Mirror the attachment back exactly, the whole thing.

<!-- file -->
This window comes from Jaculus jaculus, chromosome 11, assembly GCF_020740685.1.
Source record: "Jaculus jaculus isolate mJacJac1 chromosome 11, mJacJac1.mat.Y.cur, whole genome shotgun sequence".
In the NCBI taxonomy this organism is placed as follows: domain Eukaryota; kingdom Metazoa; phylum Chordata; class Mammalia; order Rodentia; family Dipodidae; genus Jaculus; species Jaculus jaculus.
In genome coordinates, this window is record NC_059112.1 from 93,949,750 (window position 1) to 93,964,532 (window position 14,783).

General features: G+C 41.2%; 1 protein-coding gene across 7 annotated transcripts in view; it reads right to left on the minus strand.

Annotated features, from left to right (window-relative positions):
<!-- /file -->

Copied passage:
This window comes from Jaculus jaculus, chromosome 11, assembly GCF_020740685.1.
Source record: "Jaculus jaculus isolate mJacJac1 chromosome 11, mJacJac1.mat.Y.cur, whole genome shotgun sequence".
In the NCBI taxonomy this organism is placed as follows: domain Eukaryota; kingdom Metazoa; phylum Chordata; class Mammalia; order Rodentia; family Dipodidae; genus Jaculus; species Jaculus jaculus.
In genome coordinates, this window is record NC_059112.1 from 93,949,750 (window position 1) to 93,964,532 (window position 14,783).

General features: G+C 41.2%; 1 protein-coding gene across 7 annotated transcripts in view; it reads right to left on the minus strand.

Annotated features, from left to right (window-relative positions):